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if else in the other way

by Anonymous Monk
on Oct 02, 2010 at 05:54 UTC ( #863050=perlquestion: print w/replies, xml ) Need Help??
Anonymous Monk has asked for the wisdom of the Perl Monks concerning the following question:

how to use "else" with this conditional scheme:
my $a = 6;
print "yes" if $a == 6;

i know the other classic way works
my $a = 2; if ($a == 6) {print "yes";} else {print "no";}

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Re: if else in the other way
by jwkrahn (Monsignor) on Oct 02, 2010 at 06:29 UTC

    You probably want something like this:

    print $a == 6 ? 'yes' : 'no';
Re: if else in the other way
by chromatic (Archbishop) on Oct 02, 2010 at 06:41 UTC

    There is no else clause available when you use the postfix if.

Re: if else in the other way
by Marshall (Abbot) on Oct 02, 2010 at 13:43 UTC
    Your first code doesn't have an "else".

    Yes, Perl does have the ternary operator like in C, but in a practical sense there is no difference in performance between that and "if", "else". Write the code that is the easiest to understand for you and the folks who will have to understand the code later. Spacing and indenting do matter..this is part of the art of programming.

    How "short" the code is, often just doesn't matter at all. How clear the code is, always matters. And that matters more than some "one size fits all coding standard". The code below just has different spacing than your 2nd version, but I hope the difference is clear.

    my $a = 2; if ($a == 6) {print "yes" } else {print "no" }
Re: if else in the other way
by CountZero (Bishop) on Oct 02, 2010 at 12:59 UTC
    Using else:
    my $a = 2; unless ($a == 6) { print "no"; } else print "yes"; }


    A program should be light and agile, its subroutines connected like a string of pearls. The spirit and intent of the program should be retained throughout. There should be neither too little or too much, neither needless loops nor useless variables, neither lack of structure nor overwhelming rigidity." - The Tao of Programming, 4.1 - Geoffrey James

Re: if else in the other way
by biohisham (Priest) on Oct 02, 2010 at 10:29 UTC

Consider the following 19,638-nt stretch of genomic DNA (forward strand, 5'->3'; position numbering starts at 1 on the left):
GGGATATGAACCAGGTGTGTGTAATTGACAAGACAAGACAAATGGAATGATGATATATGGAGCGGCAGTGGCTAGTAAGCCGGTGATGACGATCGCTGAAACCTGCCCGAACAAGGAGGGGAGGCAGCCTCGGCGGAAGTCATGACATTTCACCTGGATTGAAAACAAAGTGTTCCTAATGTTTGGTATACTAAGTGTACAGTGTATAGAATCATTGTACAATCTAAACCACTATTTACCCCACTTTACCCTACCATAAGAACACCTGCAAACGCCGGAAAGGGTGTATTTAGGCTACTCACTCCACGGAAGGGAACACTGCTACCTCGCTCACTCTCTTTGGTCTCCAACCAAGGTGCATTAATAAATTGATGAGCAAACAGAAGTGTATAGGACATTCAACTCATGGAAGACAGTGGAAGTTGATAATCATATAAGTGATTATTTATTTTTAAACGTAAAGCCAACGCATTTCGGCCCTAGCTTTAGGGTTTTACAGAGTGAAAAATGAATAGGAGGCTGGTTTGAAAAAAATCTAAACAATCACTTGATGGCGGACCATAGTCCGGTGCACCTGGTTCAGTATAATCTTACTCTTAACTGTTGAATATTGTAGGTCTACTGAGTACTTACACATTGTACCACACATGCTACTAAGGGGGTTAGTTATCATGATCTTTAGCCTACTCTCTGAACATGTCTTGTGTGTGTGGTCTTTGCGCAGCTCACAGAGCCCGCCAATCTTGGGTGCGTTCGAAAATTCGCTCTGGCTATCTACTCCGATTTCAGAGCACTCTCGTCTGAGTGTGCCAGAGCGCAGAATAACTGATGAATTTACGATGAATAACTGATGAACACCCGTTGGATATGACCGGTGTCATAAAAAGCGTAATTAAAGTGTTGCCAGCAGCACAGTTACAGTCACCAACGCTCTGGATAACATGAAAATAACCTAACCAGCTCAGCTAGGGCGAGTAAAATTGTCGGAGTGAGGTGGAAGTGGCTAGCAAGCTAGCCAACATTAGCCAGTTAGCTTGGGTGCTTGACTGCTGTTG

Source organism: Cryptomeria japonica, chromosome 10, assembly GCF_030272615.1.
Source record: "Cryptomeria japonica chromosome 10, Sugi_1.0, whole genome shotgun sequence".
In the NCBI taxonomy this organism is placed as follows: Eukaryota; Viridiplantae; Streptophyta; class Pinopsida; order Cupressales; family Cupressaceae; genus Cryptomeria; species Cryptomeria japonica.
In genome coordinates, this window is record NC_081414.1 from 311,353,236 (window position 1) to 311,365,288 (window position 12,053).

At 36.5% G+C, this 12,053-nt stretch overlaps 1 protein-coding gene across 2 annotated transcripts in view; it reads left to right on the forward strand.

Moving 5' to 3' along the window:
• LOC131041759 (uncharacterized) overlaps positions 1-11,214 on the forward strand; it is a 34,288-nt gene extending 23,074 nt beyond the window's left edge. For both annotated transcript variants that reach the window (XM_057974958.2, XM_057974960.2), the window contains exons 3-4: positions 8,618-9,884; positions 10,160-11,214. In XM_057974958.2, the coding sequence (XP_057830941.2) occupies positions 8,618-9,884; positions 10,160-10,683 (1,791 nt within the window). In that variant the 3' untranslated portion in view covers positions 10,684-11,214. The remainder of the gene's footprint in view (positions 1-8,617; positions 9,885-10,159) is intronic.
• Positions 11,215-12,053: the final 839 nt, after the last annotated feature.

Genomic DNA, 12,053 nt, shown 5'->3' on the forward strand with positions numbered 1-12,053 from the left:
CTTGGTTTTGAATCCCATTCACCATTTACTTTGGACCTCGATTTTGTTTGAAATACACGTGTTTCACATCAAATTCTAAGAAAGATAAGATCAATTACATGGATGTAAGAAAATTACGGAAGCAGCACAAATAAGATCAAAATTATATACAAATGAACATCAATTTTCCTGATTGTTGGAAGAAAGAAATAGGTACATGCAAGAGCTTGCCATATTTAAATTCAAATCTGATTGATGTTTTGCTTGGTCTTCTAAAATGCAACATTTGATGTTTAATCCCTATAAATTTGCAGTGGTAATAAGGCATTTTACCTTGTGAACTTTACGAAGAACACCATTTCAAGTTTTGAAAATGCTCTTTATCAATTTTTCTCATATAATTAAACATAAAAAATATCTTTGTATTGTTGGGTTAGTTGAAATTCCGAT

Or you can use this which is essentially similar to jwkrahn's but a little bit more readable in this context
    $a == 6 ? print "yes\n" : print "no\n";

    Excellence is an Endeavor of Persistence. A Year-Old Monk :D .
      but a little bit more readable

      Debatable :-)

      For a simple yes/no print like this you are probably right. For lengthier outputs with, perhaps, a conditional part in the middle your way involves a lot of repeated text which can obscure meaning. Personally, in such cases I find this layout

      print qq{Fixed part }, ( conditional expression ) ? qq{True part } : qq{False part }, qq{Further fixed text here\n};

      more readable than this

      ( conditional expression ) ? print qq{Fixed part True part Further fixed text here\n} : print qq{Fixed part False part Further fixed text here\n};

      particularly if the condition doesn't require parentheses, but others will probably disagree. I would be more likely to write the latter using an if ( ... ) { ... } else { ... } construct anyway as the meaning is more widely familiar.



        I agree ;), and I agree that this is debatable, I am a fan of not repeating commands while using a ternary operator too, in fact, avoiding ternary operators all together should my code be maintained by someone else, however, my answer was relative to this simple requirement put forth by the OP, breaking jwkrahn's reply down for him/her.

        Excellence is an Endeavor of Persistence. A Year-Old Monk :D .

      Compared to jwkrahn's simple and clear version (with one print), this "improvement" (with print occurring twice) is a violation of the DRY principle.

      See also Perl Best Practices: Chapter 6 (Control Structures), Tabular Ternaries; and Chapter 2 (Code Layout), Ternaries.

Re: if else in the other way
by snoopy (Deacon) on Oct 04, 2010 at 23:41 UTC
    Another way:
    print qw(no yes)[$a == 6]

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